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Designing Vulnerabilities

On how to design to create spaces or circumstances to allow for and acknowledge vulnerabilities

Designing Vulnerabilities

On how to design to create spaces or circumstances to allow for and acknowledge vulnerabilities

I’m still finding that the best way I can think about design is as an art form. As a result, I found our discussions over the past two weeks on accessibility and vulnerabilities to be fascinating but also familiar. Trauma is a very commonly used word in the classes I’m taking and the limited social events I partake in. We’re all affected in some way by the pandemic and when one has been in isolation for months on end, some introspection is inevitable. Add endless frustration with decisions made by the NYUAD Powers That Be and other already difficult circumstances such as mental health issues or familial conflicts, and it’s easy to see why the melting pot of our student body has reached a boiling point.

So what do we do?

Firstly, I would like to curate some examples of works that I believe were, to some extent, designed to demonstrate vulnerability. It’s all very well to write about your past, but do you want to write a poem or a novel or a memoir? It’s all very well to create art, then throw up your hands and leave it purely to audience interpretation, but if you have a clear message you want to get across, what choices do you have to make in order to accomplish that? How do you design your work with the intention of best conveying your experiences and feelings to others?

Alexander Chee’s essay, The Autobiography Of My Novel, describes the process Chee went through in writing his first novel. He wrote a fictional story of sexual abuse to deal with the abuse and guilt he experienced growing up. When asked why he didn’t just write a non-fiction piece instead, he said: “The things I saw in my life, the things I learned, didn’t fit back into the boxes of my life…My experiences, if described, wouldn’t portray the vision they gave me…I had to make something that fit to the shape of what I saw.”

1. Alexander Chee's Edinburgh cover

In the video “Men. Abuse. Trauma”, Oliver Thorn tells the story of his abusive relationship in a 35 minute one-take video. He sits in front of a white screen, initially wearing a T-shirt with the Superman logo on it. Around 16 minutes in, the emotional climax hits and the camera pans out and does a slow 180-degree turn, revealing that it was pointing at a large mirror the entire time. After the camera spin, we see the ‘real’ Oliver Thorn in a suit and tie. The invincible Superman was finally allowed to become the vulnerable Clark Kent.

2. “Men. Abuse. Trauma”, Philosophy Tube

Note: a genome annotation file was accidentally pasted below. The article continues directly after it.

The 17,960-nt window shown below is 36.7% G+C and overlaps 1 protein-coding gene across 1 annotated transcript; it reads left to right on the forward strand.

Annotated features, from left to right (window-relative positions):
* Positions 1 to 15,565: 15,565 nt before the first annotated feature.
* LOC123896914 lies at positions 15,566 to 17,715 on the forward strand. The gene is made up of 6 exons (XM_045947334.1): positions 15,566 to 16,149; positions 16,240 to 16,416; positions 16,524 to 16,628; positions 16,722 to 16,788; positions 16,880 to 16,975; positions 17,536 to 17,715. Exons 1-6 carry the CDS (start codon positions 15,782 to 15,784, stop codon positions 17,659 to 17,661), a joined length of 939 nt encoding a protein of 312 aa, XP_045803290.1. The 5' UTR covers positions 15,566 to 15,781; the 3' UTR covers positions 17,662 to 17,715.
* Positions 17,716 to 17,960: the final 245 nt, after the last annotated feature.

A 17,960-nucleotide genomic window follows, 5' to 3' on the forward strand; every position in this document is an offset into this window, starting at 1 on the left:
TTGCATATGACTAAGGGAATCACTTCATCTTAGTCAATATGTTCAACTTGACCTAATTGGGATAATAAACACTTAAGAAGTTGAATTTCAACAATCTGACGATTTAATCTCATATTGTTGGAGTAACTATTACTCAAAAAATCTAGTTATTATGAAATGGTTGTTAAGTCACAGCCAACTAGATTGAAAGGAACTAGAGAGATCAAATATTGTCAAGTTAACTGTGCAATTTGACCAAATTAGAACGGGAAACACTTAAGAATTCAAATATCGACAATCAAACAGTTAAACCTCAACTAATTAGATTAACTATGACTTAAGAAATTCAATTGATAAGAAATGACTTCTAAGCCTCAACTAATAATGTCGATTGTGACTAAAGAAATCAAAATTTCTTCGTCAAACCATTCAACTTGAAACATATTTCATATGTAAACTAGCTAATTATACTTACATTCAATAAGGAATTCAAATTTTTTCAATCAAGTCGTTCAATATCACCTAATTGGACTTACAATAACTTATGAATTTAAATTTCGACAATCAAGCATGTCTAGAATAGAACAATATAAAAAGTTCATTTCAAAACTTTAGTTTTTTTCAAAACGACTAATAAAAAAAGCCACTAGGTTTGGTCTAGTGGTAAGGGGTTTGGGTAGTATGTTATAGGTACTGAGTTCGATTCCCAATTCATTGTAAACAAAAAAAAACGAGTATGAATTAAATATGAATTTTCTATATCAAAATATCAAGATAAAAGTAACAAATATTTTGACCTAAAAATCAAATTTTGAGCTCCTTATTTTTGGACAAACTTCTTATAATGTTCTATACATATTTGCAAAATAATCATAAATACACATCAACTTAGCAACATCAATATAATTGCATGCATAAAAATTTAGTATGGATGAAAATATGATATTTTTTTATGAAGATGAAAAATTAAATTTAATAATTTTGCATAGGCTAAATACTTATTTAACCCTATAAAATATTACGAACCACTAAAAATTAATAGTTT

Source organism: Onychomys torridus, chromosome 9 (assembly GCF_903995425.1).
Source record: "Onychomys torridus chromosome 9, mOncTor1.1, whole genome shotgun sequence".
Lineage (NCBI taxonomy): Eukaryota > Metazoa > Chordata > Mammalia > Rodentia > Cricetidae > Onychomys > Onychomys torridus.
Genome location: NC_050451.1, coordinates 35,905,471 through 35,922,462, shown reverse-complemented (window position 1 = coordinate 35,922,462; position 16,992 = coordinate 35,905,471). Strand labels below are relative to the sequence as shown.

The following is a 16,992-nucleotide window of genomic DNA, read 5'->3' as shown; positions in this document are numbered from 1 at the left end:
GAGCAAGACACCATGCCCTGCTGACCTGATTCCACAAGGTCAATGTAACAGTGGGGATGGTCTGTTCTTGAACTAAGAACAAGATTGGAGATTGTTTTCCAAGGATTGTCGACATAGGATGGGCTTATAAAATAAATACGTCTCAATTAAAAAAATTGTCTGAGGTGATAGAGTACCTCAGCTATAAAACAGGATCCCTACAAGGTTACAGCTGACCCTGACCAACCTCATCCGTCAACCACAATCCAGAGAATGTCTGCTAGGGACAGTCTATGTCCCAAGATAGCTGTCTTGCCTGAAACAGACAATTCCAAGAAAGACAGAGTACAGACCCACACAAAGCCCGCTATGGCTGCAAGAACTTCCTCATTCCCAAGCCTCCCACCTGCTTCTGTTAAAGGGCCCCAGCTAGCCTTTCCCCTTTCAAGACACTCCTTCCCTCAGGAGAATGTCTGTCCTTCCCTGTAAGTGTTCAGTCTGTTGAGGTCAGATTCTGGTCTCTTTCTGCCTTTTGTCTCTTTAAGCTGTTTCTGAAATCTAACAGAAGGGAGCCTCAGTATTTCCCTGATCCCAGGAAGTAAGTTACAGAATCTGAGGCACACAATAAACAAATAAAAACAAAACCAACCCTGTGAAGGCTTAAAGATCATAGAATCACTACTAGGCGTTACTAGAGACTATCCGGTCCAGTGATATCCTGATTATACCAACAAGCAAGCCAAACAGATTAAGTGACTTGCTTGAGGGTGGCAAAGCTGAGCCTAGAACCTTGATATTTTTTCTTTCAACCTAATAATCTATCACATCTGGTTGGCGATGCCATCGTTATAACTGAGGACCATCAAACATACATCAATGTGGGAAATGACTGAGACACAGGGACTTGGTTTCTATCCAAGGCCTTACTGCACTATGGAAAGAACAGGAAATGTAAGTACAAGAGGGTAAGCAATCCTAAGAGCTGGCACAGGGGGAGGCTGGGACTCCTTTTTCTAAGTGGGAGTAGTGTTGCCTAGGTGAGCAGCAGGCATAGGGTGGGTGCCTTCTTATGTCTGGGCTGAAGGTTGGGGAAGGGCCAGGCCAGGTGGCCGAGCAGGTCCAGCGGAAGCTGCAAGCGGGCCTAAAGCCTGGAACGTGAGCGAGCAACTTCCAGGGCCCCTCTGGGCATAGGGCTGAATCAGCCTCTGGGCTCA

The Netflix series Hollywood portrays an alternative history of Hollywood in the late 1940s, trying to show what could have happened if people of colour and sexual minorities were accepted and welcomed into the industry sooner. Many critics found the show saccharine and disrespectful to the real abuses committed at the time, but I along with many other queer people found it an empowering escapist fantasy that provides hope that our circumstances and lives could have and can still be better.

3. Hollywood

Deepak Unnikrishnan’s article, “The classroom and the ear”, uses a careful mix of humour, advice and pathos to discuss his hearing disorder and how it has affected his ability to teach over Zoom.

4. Deepak Unnikrishnan

And of course, we have Maya Lin’s Vietnam War memorial and Felix Gonzales-Torres’s “Untitled” (Portrait of Ross in L.A.), which I discussed in another blog post in relation to how they present historical trauma.

5. Maya Lin’s Vietnam War memorial

An Untitled Pile of Symbolic Candy (Also Known As “Ross in L.A.”) | by Jasmin Mazarine De Waele | Daily Dose D'Art | Medium
6. Felix Gonzalez-Torres's “Untitled” (Portrait of Ross in L.A.)

If we acknowledge that as a collective, the people this design will be concerned with are more vulnerable now than ever before, and that some methods of curating, demonstrating and coping with that vulnerability are better than others, then it follows that creating a project that intends to create spaces or circumstances to allow for and acknowledge vulnerabilities is feasible and arguably necessary. Furthermore, the tie between vulnerability and accessibility is evident in the examples I showed above and in the discussions we had in class. To know that there is a problem, typically somebody affected by it must confess that they are vulnerable to that problem, and somebody else must listen to them and want to do something about it. Only then can we plan our designs with an open mind and good faith and end up creating something that truly helps others respond to and function in the world to the best of their abilities